10 Amazing Classic Love Story Movies

How do you judge how good a love story movie is? Is it by the amount of hankies you’ve got through? Perhaps it’s the amount of times your pulse has beat wildly in your heart?

There are all kinds of ingredients that make up a classic love story. There is unrequited love, love that cannot be because of circumstances and frustratingly missed appointments, because one of the lovers missed their train, leaving the other forlornly stranded at the train station, wondering where their mate is.

There are tales of a woman being hard-to-get, of two people falling in love despite hating each other at the start of the movie, and of two people getting together despite the odds being stacked against them all the way.

In the end, of course, love conquers all. It always does. And when it does, it makes us feel great.

If you’re the kind of person who gets weepy while watching a romantic movie, let’s take a look at 10 of the most amazing classic love story movies of all time.

Beauty and the Beast

Disney used to make consistently good movies all the time, and one of their best of the nineties was the achingly romantic cartoon The Beauty and the Beast.

Essentially a fairy tale, the film features a young beauty (obviously) who has to rescue her dad from a pretty frightening-looking castle, where he has been enslaved by the local Beast.

Not much is known about the Beast, except that he’s pretty scary and lots of vigilantes want him dead.

It turns out that he’s actually just a bit cantankerous because he somehow got turned from a good-looking, well-built chap into a beast. Belle can’t help but fall in love with him and bring out the “human” in him. Aww.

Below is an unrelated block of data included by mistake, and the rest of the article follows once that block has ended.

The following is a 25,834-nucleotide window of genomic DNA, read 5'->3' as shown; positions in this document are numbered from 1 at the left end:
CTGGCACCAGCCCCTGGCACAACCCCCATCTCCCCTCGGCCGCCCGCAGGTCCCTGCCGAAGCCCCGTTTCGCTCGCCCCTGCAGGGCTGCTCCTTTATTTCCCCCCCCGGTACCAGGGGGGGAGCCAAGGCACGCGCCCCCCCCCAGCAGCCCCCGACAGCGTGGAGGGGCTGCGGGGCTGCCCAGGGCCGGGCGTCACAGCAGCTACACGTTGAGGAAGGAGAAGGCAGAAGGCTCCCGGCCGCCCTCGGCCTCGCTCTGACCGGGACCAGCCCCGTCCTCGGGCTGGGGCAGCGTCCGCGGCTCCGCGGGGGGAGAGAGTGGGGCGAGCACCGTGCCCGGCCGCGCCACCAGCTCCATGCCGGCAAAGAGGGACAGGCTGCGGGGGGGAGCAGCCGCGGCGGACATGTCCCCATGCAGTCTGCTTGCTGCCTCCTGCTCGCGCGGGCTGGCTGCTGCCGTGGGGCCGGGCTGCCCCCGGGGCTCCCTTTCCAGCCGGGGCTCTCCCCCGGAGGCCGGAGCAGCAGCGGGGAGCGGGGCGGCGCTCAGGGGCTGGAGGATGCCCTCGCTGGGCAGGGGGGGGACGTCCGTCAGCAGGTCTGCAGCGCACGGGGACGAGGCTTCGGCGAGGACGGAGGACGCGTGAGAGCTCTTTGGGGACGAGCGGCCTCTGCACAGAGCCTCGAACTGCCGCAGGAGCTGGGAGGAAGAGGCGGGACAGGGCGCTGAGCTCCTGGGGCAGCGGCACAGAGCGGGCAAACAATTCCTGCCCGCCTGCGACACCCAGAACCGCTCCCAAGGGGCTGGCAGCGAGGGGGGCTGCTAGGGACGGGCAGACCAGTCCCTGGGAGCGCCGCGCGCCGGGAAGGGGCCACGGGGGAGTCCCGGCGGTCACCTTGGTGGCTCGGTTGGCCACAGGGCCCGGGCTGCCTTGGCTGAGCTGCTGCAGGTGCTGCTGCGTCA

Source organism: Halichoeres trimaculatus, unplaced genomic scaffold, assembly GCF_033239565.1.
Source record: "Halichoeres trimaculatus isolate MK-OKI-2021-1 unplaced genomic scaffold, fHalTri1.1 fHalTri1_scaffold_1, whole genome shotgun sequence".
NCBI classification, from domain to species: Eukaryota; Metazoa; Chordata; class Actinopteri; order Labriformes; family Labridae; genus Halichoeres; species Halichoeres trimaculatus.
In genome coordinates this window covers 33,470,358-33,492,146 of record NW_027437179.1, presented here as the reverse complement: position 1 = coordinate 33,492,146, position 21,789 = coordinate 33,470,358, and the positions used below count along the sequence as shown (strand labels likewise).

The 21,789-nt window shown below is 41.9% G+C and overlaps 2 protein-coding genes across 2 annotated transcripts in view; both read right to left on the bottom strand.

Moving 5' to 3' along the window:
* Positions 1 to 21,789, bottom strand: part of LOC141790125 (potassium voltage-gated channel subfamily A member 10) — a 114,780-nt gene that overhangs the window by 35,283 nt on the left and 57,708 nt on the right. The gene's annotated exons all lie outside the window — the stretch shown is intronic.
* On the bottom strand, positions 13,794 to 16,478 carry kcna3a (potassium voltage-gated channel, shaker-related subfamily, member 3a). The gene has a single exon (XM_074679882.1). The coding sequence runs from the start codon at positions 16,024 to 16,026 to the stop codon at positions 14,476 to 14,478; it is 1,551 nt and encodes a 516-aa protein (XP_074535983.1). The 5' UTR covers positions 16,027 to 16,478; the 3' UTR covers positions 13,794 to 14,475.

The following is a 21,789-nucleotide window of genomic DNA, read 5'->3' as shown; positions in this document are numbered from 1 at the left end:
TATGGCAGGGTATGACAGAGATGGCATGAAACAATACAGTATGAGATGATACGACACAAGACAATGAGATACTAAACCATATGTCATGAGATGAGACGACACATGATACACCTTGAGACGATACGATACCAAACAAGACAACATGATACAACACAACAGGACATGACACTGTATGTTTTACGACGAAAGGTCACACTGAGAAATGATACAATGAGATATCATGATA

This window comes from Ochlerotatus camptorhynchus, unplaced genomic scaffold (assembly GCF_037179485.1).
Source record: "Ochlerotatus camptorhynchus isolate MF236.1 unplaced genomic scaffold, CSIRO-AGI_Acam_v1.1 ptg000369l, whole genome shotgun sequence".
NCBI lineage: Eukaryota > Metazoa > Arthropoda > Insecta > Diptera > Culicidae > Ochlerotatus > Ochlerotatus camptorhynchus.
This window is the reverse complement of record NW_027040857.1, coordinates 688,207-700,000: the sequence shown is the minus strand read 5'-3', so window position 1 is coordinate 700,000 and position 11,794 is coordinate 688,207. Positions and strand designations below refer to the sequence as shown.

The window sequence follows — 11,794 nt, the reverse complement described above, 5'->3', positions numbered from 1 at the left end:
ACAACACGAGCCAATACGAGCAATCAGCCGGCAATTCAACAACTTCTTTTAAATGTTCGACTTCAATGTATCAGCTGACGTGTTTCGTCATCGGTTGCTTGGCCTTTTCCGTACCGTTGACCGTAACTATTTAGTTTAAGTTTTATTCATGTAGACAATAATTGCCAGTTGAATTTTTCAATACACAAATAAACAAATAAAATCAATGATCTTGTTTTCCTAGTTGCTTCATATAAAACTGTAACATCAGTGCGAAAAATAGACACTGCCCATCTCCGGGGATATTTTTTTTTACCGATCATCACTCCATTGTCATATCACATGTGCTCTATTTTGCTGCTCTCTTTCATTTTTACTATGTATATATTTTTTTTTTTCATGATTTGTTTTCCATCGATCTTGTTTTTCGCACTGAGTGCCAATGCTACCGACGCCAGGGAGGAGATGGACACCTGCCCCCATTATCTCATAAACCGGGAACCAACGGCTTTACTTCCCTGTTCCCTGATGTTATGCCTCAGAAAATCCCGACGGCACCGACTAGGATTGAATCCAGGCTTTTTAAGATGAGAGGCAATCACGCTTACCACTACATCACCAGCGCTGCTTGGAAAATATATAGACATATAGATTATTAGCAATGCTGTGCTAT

As Good As It Gets

In As Good As It Gets, Jack Nicholson proves that he’s lost none of his cheeky charm, as he plays a misanthropic writer with obsessive compulsive disorder who somehow winds up falling in love with a nubile, life-loving waitress at his local diner.

She brings the best out of him, eventually extracting the killer line from the world’s meanest grump: “You make me want to be a better man.”



The 2001 French film surprised everyone when it became a worldwide hit upon its release. Director Jean-Pierre Jeunet’s previous movie, Delicatessen, was little heard of outside France and the arty world (hardly anyone has heard of it even to this day), yet the whimsically romantic Amelie captured hearts everywhere.

Its central character, the quirky Amelie, lives in her own little fantasy world, playing cupid with her neighbours and generally causing good-intentioned havoc with her fervent imagination.

Yet she is also a little emotionally immature, and when she starts to fall in love with a man who doesn’t know she exists, she simply doesn’t know how to handle life. All she needs is a bit of courage …

The “Before” Trilogy

In 1994, film director Richard Linklater had a big idea: He wanted to create three films shot over twenty years that would as realistically as possible detail the relationship that blossoms between two strangers from two different continents who happen to get talking on a train ploughing its way into Austria.

American Jesse strikes up a conversation with the petite French girl Celine on board a train to Vienna. Realising their mutual attraction, the pair continue their chatter once they have left the train, and go onto spend the night together (not in that way).

The next morning, they have to part. In an age before cell phones, their parting is particularly wrenching. Jesse has to head back to America, while Celine will be returning to her normal life in France. Will the pair ever see each other again?

Fans had to wait nine years before the second instalment to see what had become of the pair; the film was followed by a third in 2013. The first and the second movies are terribly romantic, and terribly upsetting, while the third ably demonstrates what can go wrong in a long-term relationship.